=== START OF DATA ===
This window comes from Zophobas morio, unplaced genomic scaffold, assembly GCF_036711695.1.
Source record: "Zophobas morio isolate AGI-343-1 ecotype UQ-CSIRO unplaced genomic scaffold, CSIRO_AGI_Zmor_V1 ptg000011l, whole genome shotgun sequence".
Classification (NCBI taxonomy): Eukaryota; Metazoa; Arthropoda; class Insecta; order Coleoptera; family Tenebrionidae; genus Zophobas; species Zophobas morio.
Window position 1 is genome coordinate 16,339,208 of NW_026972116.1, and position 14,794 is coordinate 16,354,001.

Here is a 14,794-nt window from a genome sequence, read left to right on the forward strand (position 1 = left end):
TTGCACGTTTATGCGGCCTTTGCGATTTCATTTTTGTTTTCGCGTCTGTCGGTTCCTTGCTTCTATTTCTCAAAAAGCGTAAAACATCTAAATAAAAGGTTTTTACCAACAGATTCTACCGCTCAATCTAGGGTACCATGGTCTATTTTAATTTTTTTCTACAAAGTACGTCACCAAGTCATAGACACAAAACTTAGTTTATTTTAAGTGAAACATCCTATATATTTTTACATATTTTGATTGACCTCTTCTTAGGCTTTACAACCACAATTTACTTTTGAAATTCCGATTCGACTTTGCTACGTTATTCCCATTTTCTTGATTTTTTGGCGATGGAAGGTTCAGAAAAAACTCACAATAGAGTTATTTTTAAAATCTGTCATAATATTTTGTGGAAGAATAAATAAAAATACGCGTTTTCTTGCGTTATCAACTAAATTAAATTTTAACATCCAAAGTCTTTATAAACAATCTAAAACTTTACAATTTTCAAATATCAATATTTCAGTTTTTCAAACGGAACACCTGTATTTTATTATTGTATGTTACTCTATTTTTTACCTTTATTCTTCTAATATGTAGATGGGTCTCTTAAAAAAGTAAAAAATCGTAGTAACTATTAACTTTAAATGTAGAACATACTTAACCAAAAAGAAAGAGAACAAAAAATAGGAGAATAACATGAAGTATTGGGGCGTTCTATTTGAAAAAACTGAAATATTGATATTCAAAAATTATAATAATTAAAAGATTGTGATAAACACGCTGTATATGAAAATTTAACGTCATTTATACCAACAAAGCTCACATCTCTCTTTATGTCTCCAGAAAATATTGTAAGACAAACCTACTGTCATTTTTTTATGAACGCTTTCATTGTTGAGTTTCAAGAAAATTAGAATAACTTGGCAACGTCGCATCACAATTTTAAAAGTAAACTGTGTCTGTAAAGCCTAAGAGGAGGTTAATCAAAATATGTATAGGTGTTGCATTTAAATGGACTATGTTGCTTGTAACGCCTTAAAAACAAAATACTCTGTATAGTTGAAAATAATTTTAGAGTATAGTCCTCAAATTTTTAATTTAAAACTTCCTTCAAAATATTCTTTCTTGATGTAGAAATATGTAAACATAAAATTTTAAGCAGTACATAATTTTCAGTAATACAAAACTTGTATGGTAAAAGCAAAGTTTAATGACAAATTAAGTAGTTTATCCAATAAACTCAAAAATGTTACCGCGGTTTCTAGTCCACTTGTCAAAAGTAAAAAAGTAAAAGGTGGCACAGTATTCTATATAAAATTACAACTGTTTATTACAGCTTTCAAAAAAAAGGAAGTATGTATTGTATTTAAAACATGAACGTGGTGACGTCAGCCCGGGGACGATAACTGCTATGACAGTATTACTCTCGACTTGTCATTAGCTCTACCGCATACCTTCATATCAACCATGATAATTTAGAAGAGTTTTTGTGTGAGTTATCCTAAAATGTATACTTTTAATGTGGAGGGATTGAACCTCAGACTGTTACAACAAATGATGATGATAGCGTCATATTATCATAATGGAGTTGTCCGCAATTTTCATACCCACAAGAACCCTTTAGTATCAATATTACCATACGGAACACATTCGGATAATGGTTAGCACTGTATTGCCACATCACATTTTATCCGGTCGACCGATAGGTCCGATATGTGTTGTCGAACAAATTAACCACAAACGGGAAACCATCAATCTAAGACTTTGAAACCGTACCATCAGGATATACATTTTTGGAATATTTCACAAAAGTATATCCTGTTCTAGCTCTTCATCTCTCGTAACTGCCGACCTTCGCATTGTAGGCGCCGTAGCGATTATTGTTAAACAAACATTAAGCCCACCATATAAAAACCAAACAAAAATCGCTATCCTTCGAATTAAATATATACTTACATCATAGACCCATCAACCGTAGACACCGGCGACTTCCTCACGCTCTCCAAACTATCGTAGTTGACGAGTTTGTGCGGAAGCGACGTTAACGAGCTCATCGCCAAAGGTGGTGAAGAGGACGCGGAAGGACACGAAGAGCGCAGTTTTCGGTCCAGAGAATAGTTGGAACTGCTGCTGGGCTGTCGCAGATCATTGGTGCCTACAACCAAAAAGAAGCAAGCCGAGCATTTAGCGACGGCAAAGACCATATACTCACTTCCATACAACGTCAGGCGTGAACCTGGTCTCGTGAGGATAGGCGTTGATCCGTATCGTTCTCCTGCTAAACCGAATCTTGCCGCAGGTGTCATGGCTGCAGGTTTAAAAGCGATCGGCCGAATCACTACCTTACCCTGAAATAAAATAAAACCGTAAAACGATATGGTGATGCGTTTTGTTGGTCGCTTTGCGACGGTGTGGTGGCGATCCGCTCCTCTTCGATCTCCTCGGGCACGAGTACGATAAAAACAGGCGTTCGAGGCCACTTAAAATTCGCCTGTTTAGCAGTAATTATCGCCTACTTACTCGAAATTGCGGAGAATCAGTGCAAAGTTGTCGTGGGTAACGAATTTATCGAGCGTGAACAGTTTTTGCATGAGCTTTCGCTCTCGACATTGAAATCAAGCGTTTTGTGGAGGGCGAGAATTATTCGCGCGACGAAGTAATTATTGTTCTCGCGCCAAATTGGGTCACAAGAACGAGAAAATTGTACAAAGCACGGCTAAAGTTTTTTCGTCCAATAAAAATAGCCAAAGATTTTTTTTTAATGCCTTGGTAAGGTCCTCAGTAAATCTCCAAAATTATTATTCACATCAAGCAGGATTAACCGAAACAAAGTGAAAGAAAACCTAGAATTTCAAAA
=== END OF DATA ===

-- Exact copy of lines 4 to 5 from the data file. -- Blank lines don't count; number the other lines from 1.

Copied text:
Window position 1 is genome coordinate 16,339,208 of NW_026972116.1, and position 14,794 is coordinate 16,354,001.

Here is a 14,794-nt window from a genome sequence, read left to right on the forward strand (position 1 = left end):